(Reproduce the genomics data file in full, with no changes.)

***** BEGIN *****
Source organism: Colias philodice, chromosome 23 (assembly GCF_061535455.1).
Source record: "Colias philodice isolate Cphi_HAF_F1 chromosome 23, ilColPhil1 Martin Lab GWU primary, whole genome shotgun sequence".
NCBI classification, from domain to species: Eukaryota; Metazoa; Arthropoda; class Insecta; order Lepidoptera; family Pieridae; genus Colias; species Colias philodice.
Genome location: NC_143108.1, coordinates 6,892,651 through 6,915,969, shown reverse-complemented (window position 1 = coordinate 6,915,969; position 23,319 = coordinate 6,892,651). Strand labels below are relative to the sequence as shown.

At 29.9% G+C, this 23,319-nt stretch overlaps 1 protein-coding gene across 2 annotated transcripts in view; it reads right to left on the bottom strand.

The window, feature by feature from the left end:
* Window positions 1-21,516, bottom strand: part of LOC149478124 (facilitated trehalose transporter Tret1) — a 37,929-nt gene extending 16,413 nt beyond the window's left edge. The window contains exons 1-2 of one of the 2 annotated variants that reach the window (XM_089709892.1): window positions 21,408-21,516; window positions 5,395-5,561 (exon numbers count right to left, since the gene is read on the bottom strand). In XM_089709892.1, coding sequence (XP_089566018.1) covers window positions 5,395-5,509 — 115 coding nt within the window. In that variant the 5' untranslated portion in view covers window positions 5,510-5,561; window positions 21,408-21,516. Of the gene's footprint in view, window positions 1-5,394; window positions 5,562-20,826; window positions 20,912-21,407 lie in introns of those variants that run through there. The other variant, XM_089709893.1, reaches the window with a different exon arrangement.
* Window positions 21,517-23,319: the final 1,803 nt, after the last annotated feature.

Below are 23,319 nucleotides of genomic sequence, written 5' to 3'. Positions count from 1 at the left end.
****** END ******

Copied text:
Source organism: Colias philodice, chromosome 23 (assembly GCF_061535455.1).
Source record: "Colias philodice isolate Cphi_HAF_F1 chromosome 23, ilColPhil1 Martin Lab GWU primary, whole genome shotgun sequence".
NCBI classification, from domain to species: Eukaryota; Metazoa; Arthropoda; class Insecta; order Lepidoptera; family Pieridae; genus Colias; species Colias philodice.
Genome location: NC_143108.1, coordinates 6,892,651 through 6,915,969, shown reverse-complemented (window position 1 = coordinate 6,915,969; position 23,319 = coordinate 6,892,651). Strand labels below are relative to the sequence as shown.

At 29.9% G+C, this 23,319-nt stretch overlaps 1 protein-coding gene across 2 annotated transcripts in view; it reads right to left on the bottom strand.

The window, feature by feature from the left end:
* Window positions 1-21,516, bottom strand: part of LOC149478124 (facilitated trehalose transporter Tret1) — a 37,929-nt gene extending 16,413 nt beyond the window's left edge. The window contains exons 1-2 of one of the 2 annotated variants that reach the window (XM_089709892.1): window positions 21,408-21,516; window positions 5,395-5,561 (exon numbers count right to left, since the gene is read on the bottom strand). In XM_089709892.1, coding sequence (XP_089566018.1) covers window positions 5,395-5,509 — 115 coding nt within the window. In that variant the 5' untranslated portion in view covers window positions 5,510-5,561; window positions 21,408-21,516. Of the gene's footprint in view, window positions 1-5,394; window positions 5,562-20,826; window positions 20,912-21,407 lie in introns of those variants that run through there. The other variant, XM_089709893.1, reaches the window with a different exon arrangement.
* Window positions 21,517-23,319: the final 1,803 nt, after the last annotated feature.

Below are 23,319 nucleotides of genomic sequence, written 5' to 3'. Positions count from 1 at the left end.